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transcribe

[tran-skrahyb] /trænˈskraɪb/
verb (used with object), transcribed, transcribing.
1.
to make a written copy, especially a typewritten copy, of (dictated material, notes taken during a lecture, or other spoken material).
2.
to make an exact copy of (a document, text, etc.).
3.
to write out in another language or alphabet; translate or transliterate:
to transcribe Chinese into English characters.
4.
Phonetics. to represent (speech sounds) in written phonetic or phonemic symbols.
5.
Radio. to make a recording of (a program, announcement, etc.) for broadcasting.
6.
Music. to arrange (a composition) for a medium other than that for which it was originally written.
7.
Genetics. to effect genetic transcription of (a DNA molecule template).
Origin
1545-1555
1545-55; < Latin trānscrībere to copy off, equivalent to trāns- trans- + scrībere to write. See scribe
Related forms
transcriber, noun
mistranscribe, verb (used with object), mistranscribed, mistranscribing.
nontranscribing, adjective
pretranscribe, verb (used with object), pretranscribed, pretranscribing.
retranscribe, verb (used with object), retranscribed, retranscribing.
untranscribed, adjective
Dictionary.com Unabridged
Based on the Random House Dictionary, © Random House, Inc. 2014.
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Examples from the web for transcribed
  • The counseling sessions were recorded and the audio files have been transcribed.
  • Department secretaries transcribed them while he pored over chemical journals and planned his next article.
  • His fiction is lumpy, as it were, with transcribed journal entries where an airier penman would have been making things up.
  • The quotes from it, though accurately transcribed, are made to function as lies by being placed in an utterly mendacious context.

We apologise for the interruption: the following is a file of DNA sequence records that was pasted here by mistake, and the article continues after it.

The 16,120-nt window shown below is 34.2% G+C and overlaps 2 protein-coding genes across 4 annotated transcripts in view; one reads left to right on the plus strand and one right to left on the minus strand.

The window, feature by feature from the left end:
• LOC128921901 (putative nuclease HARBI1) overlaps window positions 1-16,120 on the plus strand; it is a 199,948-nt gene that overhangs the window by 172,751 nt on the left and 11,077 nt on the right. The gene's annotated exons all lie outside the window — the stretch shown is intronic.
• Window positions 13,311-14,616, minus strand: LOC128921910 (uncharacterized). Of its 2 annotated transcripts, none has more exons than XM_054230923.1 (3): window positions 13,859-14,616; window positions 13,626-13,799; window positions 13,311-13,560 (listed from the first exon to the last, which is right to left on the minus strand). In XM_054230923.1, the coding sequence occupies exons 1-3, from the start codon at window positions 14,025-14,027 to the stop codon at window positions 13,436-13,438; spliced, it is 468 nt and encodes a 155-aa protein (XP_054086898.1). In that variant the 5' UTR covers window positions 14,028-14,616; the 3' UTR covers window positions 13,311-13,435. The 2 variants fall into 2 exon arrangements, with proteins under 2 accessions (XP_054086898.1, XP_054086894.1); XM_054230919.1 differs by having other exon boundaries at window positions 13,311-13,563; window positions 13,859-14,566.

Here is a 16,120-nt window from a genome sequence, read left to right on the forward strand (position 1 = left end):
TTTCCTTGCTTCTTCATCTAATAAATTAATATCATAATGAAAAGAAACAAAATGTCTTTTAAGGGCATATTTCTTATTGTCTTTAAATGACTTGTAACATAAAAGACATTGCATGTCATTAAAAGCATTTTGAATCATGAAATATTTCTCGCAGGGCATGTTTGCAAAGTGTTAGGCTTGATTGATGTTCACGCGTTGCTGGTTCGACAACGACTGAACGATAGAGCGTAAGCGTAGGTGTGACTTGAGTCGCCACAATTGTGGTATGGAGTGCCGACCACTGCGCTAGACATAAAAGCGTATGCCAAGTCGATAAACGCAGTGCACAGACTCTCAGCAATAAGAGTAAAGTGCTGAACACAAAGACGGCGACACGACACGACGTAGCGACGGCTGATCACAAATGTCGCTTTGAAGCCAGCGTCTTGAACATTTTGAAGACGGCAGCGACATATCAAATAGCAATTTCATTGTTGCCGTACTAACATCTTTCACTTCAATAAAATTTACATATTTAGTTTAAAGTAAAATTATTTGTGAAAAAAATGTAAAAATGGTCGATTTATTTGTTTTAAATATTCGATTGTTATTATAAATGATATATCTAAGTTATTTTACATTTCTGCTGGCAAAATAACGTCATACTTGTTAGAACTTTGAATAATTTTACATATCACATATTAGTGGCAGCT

• What is read twice is commonly better remembered than what is transcribed.
  • What is twice read is commonly better remembered than what is transcribed.
  • They signal to him an answer which cannot be transcribed.
  • If it can be transcribed into our genetic pattern, then it becomes self-fulfilling.
  • Review all the transcribed interviews one more time from beginning to end.
  • Later he transcribed the pattern beat by beat into his overture.
British Dictionary definitions for transcribed

transcribe

/trænˈskraɪb/
verb (transitive)
1.
to write, type, or print out fully from speech, notes, etc
2.
to make a phonetic transcription of
3.
to transliterate or translate
4.
to make an electrical recording of (a programme or speech) for a later broadcast
5.
(music) to rewrite (a piece of music) for an instrument or medium other than that originally intended; arrange
6.
(computing)
  1. to transfer (information) from one storage device, such as punched cards, to another, such as magnetic tape
  2. to transfer (information) from a computer to an external storage device
7.
(usually passive) (biochem) to convert the genetic information in (a strand of DNA) into a strand of RNA, esp messenger RNA See also genetic code, translate (sense 6)
Derived Forms
transcribable, adjective
transcriber, noun
Word Origin
C16: from Latin transcrībere, from trans- + scrībere to write
Collins English Dictionary - Complete & Unabridged 2012 Digital Edition
© William Collins Sons & Co. Ltd. 1979, 1986 © HarperCollins
Publishers 1998, 2000, 2003, 2005, 2006, 2007, 2009, 2012
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Word Origin and History for transcribed

transcribe

v.

1550s, from Latin transcribere "to copy, write again in another place, write over, transfer," from trans- "over" (see trans-) + scribere "write" (see script (n.)). To do it poorly is to transcribble (1746). Related: Transcribed; transcribing.

Online Etymology Dictionary, © 2010 Douglas Harper
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Word Value for transcribed

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